Since Jewish Blogmeister indicated here (check the comments) that he won’t be interviewing any female Jbloggers, I decided to take up the gauntlet (only I don’t promise to stay on my side of the mechitza!). I started with Sephardi Lady of Orthonomics, who discusses her hobbies, the tuition crisis, abuse in our communities, borekas, and how she came to write about economics and Orthodox Jewish life. Enjoy!
Sephardi Lady, for a young woman you seem to have a lot of financial know-how topped with a greater than average measure of common sense. Your blog is on countless blogrolls and is linked to constantly, and gets comments from well-known names in our community. What life experience do you bring to a discussion of economics and the Orthodox community?
While nearly all of my work experience has taken place outside of the community, I have an interest in household finance and small business that has opened my eyes and ears to issues faced in our own communities. I’ve been on a shul financial committee, so I’m aware of some of the institutional challenges out there. I’ve also helped many young people and young couples with their budgeting, taxes, and more. So between running our own household finances like a well oiled machine, and knowing a little bit about other people’s financial situations, I think that I’m sufficiently close to “the front line.”
How did you think of that clever name, “Orthonomics”?
When I finally decided to put my hat in the ring, so to speak, the name just came to me. Too bad other ideas are not so forthcoming.
What have you learned since the birth of your children?
What haven’t I learned? I think the most amazing thing about being a parent is just how deep of an emotional connection you have to your own flesh and blood. I think this took me by surprise. I really had no idea how strong that bond is, and it bring a whole new dimension to certain parts of the Torah. Another thing that I have noted is just how trying being a parent can be. There were certain bad middot that I fought with and thought that I had essentially buried, until my kids pushed the wrong buttons and I realized those middot haven’t actually been buried. Chazal tells us that it takes a lifetime to change a middah. The sages were not kidding!
How do you fit blogging and commenting on other blogs around the demands of small children?
With a new baby in the house, I’m finding it harder to fit blogging in. Plus, we’ve recently been going a lot of places: the library, the park, and the regular errands. But, I enjoy writing about issues I care about. And, when a thought comes to mind, I will type it up and find time to complete the thoughts when I’m having some “down time.” Commentings is a lot easier than blogging. I can type with one hand and tend to do so while holding the baby and serving breakfast or lunch. There aren’t too many other mothers at home. And, I guess blogging is my view into the adult world.
What other hobbies do you have, assuming you have the time?
I really enjoy cooking. It fits well into my life as a homemaker. And, my husband appreciates this hobby too. My other hobbies are a lot harder to maintain. I love athletic activity, but due to tough deliveries, I am unable to return to the level of athleticism that I would love to return to. So, while I work out, I don’t think I will be setting any records any time soon. My other hobby is playing classical piano. Here too, I have a hard time playing with the level of perfection I expect from myself. Somehow, it is difficult to play when a toddler joins in and turns the pages.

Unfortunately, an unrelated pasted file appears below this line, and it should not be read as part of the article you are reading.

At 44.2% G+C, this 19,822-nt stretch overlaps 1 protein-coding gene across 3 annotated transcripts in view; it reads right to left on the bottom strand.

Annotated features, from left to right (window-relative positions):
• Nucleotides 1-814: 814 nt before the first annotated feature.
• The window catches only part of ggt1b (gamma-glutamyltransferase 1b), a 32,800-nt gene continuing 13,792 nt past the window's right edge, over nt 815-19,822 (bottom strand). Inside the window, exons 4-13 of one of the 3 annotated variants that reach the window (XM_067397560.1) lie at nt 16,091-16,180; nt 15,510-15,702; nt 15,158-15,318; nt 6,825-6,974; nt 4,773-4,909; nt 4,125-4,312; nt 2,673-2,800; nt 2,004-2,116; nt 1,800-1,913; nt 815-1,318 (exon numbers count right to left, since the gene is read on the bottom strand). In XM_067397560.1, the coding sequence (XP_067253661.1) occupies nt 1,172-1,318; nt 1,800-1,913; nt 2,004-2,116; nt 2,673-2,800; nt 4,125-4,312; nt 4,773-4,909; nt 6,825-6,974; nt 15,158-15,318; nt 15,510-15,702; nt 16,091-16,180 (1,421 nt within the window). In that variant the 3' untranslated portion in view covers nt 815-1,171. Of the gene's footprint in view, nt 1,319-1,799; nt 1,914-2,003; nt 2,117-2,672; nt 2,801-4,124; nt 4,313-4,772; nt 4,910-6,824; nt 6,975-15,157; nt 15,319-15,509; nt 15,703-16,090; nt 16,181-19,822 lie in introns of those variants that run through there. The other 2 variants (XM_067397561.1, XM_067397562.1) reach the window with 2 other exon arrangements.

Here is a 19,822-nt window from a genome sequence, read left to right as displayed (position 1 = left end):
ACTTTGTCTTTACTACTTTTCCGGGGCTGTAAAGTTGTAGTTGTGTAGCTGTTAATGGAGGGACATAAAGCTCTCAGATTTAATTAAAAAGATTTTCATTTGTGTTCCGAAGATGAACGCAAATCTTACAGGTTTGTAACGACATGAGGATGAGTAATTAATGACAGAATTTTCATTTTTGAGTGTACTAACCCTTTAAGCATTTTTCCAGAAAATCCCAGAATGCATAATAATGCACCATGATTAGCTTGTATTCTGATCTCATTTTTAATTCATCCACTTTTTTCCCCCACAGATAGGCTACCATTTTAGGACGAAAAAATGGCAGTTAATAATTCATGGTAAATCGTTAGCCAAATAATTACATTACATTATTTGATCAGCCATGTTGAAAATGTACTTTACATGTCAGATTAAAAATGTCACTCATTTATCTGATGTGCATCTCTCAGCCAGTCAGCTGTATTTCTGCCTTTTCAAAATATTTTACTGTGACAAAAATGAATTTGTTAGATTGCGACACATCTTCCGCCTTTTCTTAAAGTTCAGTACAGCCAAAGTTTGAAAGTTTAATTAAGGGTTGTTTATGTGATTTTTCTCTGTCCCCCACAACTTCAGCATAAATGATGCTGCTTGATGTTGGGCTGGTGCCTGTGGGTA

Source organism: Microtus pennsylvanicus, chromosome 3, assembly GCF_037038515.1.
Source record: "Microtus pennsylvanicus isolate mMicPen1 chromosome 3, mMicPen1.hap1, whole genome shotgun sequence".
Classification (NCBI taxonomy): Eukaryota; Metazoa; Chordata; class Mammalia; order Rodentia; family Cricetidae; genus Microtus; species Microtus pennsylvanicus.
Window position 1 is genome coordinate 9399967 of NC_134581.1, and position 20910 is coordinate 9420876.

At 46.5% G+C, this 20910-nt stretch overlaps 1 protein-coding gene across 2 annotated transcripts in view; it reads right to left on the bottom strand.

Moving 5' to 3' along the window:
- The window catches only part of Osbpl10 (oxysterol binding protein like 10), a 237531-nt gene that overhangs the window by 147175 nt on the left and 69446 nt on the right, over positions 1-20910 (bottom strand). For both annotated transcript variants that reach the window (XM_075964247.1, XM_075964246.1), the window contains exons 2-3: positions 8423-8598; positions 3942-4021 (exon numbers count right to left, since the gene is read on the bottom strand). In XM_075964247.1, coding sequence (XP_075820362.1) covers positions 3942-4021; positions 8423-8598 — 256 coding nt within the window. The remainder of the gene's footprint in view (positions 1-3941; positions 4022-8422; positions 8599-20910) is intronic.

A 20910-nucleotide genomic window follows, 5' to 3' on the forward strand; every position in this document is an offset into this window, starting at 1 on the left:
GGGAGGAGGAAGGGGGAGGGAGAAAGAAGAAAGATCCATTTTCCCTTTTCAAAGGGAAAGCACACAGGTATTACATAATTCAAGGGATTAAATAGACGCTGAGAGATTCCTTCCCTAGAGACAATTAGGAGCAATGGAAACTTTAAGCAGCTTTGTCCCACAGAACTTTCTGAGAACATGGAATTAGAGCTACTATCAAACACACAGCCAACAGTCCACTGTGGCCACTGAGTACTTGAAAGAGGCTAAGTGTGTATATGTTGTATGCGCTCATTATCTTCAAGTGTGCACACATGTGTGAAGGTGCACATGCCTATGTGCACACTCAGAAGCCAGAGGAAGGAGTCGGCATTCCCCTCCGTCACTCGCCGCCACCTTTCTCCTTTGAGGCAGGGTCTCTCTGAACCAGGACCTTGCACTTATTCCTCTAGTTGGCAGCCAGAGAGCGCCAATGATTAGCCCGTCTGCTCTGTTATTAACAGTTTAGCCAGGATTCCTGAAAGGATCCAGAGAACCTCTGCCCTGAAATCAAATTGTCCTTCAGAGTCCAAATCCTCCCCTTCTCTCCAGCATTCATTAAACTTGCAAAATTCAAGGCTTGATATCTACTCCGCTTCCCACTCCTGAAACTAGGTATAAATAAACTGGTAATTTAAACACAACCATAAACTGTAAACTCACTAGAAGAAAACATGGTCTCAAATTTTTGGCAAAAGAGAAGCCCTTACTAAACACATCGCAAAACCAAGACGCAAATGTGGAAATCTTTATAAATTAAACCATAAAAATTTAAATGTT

Are both you and your husband from a Sephardic tradition?
Hashem must have had us matched before birth. When I left home for the first time I found myself among Jewish peers, many of whom were Sephardi. The rationalism of the Rambam and differences in outlook regarding halacha and communal policy appealed to me; the traditions fascinated me; the decorum in the Beit Knesset impressed me; and the food, well, what can I say, a boreka beats a gefilte fish hands down. When my then shidduch date revealed to me that he was Sephardi, scared I might harbor some negative sterotypes, and I responded enthusiastically, the deal was sealed. Together, we are committed to continuing and preserving Sephardi minhag and halacha. And, I’m even looking forward to having grandchildren named after me, in my lifetime, iy”h.
You were the one who wrote the letter to Rabbi Horowitz that got an interesting discussion going about the extent of abuse in the Orthodox community. Where would you like to see the discussion go from here?
I am an action oriented person. So, ultimately, I’d like to see some action taken. And, I think that eventually action will be taken. But, G-d willing it will be taken up voluntarily, rather than forced upon the community in an embarrassing way that weakens faith in the community and its leaders.
In your opinion, what is the biggest factor in the tuition crisis? What do you think can be done to help resolve it, if possible?
Day schools and yeshivot are vital to health of the Torah community. While there are some alternatives out there for individuals (e.g. homeschooling), I don’t think there are any good alternatives for the masses. I’m afraid that we are already playing defense, but hope to see some offensive action taken.
What do you most enjoy about blogging, and what have you learned from your experience in the Jblogosphere?
Thank you for your thoughtful responses. And take it from me–stay away from those borekas ;).
Interview with Maggid of Bergenfield